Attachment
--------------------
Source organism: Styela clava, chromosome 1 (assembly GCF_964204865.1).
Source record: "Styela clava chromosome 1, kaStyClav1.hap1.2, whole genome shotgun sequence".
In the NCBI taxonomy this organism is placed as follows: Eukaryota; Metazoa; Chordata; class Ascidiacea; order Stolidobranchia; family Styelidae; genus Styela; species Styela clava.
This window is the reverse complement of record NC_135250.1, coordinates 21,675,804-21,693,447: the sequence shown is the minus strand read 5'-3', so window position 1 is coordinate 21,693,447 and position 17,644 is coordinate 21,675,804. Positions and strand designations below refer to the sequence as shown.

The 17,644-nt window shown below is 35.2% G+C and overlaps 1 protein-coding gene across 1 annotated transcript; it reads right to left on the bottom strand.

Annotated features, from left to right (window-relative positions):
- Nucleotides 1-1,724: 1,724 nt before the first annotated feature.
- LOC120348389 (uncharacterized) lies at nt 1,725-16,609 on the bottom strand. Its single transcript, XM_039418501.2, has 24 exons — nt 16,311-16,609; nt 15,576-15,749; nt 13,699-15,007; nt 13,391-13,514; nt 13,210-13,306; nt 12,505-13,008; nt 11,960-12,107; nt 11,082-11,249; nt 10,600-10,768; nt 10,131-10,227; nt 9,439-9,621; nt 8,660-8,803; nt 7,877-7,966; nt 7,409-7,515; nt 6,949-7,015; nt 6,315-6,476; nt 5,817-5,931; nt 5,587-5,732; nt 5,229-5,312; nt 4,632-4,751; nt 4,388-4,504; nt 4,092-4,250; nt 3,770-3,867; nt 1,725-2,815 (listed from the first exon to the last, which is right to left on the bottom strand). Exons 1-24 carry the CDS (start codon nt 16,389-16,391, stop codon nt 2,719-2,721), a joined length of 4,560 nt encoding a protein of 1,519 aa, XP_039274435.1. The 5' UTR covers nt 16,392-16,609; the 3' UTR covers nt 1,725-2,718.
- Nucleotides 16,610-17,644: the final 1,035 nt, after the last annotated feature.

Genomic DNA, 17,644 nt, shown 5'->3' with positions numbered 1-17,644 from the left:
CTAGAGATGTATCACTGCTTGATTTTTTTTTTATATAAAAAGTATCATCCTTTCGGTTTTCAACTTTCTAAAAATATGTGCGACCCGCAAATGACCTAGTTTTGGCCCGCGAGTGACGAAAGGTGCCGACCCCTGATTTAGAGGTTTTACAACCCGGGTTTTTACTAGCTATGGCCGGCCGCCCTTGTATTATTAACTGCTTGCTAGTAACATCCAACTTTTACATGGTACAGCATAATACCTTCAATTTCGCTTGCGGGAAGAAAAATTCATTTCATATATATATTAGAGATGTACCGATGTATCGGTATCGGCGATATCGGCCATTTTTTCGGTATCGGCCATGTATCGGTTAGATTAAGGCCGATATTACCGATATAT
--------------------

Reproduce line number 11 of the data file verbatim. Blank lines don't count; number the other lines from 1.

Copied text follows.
CTAGAGATGTATCACTGCTTGATTTTTTTTTTATATAAAAAGTATCATCCTTTCGGTTTTCAACTTTCTAAAAATATGTGCGACCCGCAAATGACCTAGTTTTGGCCCGCGAGTGACGAAAGGTGCCGACCCCTGATTTAGAGGTTTTACAACCCGGGTTTTTACTAGCTATGGCCGGCCGCCCTTGTATTATTAACTGCTTGCTAGTAACATCCAACTTTTACATGGTACAGCATAATACCTTCAATTTCGCTTGCGGGAAGAAAAATTCATTTCATATATATATTAGAGATGTACCGATGTATCGGTATCGGCGATATCGGCCATTTTTTCGGTATCGGCCATGTATCGGTTAGATTAAGGCCGATATTACCGATATAT